Some time ago, I reviewed Dragon NaturallySpeaking on this blog. Though I liked it, I didn’t use it regularly until I was pretty much forced to do so by an increase in typing discomfort – that and an ever-growing volume of work email, which ironically has a lot to do with maintaining this ergonomic site. Something had to give, and preferably something other than my hand. So I dusted off Dragon, and with some help from tech support (and a nice complimentary upgrade to Version 13) began to really see what it was good for. In this post – drafted, appropriately, with Dragon – I want to share a few tips I’ve picked up so far.
Think transcription, not control
I covered this in my original review, but it bears repeating. If with Dragon you are expecting to sit back and order your computer about as if it were a servant, you will probably be disappointed. Using Dragon for complete computer control is possible, but beyond the capabilities (and needs) of the average user. Dragon is superb for writing – emails, novels, notes, instant messages, you name it. But for tasks on the Photoshop side of things, you’re way better off running the show with your hands than your tongue.
Think of Dragon as a way to reduce your keystrokes and mouse clicks, saving them for things that actually require tactile control. If you approach it this way, voice technology is manageable to implement. Writing even one email with the software saves you that much typing. But if you try to control your whole computer with Dragon right away, you will quickly get frustrated and probably never end up using it at all.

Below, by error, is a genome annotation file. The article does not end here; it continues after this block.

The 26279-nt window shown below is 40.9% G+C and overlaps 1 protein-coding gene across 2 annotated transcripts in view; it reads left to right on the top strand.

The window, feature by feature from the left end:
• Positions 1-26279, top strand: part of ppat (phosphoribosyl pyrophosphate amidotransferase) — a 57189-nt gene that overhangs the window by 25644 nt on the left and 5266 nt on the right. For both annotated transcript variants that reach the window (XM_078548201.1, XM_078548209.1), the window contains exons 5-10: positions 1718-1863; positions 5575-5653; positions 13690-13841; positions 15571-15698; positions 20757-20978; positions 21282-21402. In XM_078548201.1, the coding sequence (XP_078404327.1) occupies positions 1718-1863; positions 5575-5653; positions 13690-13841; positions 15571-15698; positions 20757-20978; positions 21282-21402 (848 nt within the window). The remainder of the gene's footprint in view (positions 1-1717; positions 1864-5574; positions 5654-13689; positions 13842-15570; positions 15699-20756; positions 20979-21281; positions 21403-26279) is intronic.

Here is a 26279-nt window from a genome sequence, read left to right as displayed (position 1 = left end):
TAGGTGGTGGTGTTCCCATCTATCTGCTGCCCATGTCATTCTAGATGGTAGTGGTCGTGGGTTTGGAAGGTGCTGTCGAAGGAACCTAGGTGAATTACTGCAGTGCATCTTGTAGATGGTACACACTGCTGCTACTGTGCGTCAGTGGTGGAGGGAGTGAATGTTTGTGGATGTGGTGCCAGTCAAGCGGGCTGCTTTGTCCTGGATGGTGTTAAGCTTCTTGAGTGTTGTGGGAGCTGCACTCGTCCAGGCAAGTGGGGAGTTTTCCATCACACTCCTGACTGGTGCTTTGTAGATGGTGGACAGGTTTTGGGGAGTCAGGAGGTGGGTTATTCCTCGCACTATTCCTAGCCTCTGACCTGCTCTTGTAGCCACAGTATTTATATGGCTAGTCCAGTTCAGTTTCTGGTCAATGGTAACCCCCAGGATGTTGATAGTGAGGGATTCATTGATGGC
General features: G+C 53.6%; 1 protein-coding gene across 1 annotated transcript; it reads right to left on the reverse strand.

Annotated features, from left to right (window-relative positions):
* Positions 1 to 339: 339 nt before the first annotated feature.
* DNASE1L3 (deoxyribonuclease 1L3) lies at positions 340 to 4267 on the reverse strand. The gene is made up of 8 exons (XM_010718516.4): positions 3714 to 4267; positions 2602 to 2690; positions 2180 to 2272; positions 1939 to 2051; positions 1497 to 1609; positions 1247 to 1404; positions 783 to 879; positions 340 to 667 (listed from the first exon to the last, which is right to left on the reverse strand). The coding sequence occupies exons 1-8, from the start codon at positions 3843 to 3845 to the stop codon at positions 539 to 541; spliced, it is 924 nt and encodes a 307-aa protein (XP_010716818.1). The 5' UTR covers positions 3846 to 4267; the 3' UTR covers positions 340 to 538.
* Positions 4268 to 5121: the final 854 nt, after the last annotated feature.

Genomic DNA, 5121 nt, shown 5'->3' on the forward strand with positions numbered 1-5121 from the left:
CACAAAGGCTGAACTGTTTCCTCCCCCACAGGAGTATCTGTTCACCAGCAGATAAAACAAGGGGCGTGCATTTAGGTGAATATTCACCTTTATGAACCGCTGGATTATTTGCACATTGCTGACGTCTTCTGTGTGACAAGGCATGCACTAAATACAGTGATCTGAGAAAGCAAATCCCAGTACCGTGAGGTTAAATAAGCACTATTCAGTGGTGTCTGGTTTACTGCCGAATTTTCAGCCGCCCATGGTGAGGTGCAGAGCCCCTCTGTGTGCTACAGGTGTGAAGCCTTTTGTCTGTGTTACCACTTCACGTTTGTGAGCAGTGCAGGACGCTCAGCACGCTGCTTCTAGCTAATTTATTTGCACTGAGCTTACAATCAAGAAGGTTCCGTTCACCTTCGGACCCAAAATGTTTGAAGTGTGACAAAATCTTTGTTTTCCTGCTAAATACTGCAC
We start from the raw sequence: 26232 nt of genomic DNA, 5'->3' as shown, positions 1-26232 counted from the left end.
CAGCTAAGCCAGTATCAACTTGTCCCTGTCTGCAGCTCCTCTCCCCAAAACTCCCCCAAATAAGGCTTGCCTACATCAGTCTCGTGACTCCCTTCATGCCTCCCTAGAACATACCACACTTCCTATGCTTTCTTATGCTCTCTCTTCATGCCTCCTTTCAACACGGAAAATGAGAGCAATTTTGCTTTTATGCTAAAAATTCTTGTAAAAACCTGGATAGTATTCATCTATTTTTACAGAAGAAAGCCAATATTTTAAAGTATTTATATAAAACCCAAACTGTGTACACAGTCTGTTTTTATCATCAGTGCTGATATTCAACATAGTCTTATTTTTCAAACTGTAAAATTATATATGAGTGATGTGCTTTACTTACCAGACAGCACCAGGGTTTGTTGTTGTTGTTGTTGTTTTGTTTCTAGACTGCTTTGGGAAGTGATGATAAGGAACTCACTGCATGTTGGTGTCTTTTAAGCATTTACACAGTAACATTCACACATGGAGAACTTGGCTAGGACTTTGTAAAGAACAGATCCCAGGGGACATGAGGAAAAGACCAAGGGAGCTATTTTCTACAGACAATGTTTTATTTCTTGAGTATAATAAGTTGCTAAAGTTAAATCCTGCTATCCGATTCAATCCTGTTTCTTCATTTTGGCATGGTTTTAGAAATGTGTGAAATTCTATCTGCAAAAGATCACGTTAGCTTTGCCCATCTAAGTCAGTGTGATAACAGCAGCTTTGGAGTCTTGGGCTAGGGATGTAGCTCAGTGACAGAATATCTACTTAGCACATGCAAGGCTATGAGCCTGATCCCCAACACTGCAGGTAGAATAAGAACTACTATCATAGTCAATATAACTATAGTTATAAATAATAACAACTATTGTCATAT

Start using Dragon right now
As with any software, there’s some effort involved in installing and training Dragon. I procrastinated on starting to use it for a long time, largely for that reason. Don’t do that. Dragon will enhance your productivity so much that the time spent on acquiring, installing, and learning the basics of the software will all come back to you almost immediately. So if you plan to try Dragon, get a copy already and start using it as fast as you can get the box open. (Well, you can finish this article first.)
Use a hotkey, or end up not using Dragon at all
Laziness is endemic to the human race – at least, to the part of the human race from which I descended. A little difficulty goes a long way toward stopping any worthwhile activity. It’s not that we consciously think, “It’s too much trouble to start the software; I’ll just keep beating on my keyboard until my hands ache into uselessness.” No, the lazy mentality is much more insidious than that. Without even consciously considering it, we shy away from anything that is any amount of trouble and use our old inefficient tools instead.
Since changing human nature is beyond the scope of this post, I recommend that you memorize (if necessary write down) the hotkey for Dragon as soon as you install it. Then, every time you want to use it, you will not have that unconscious obstacle of needing to find its icon and activate it. The default hotkey is the plus sign on the numeric keypad, but it can be customized using these instructions. (Convenient link, huh? Take that, laziness!)
Since my keyboard lacks an easily-accessible numeric plus, I use Ctrl-Shift-Spacebar – but you can assign anything you find convenient. Just make sure that it really is convenient, and that you can remember it.
Get a wireless headset so you can walk around
With ever-increasing fervor, the ergonomic talking heads scold us for sitting while working. Armed with charts and graphs and scary comparisons to smoking, they assure us that we will soon shrivel up and die if we don’t start standing – better yet walking on a treadmill – while using our computers.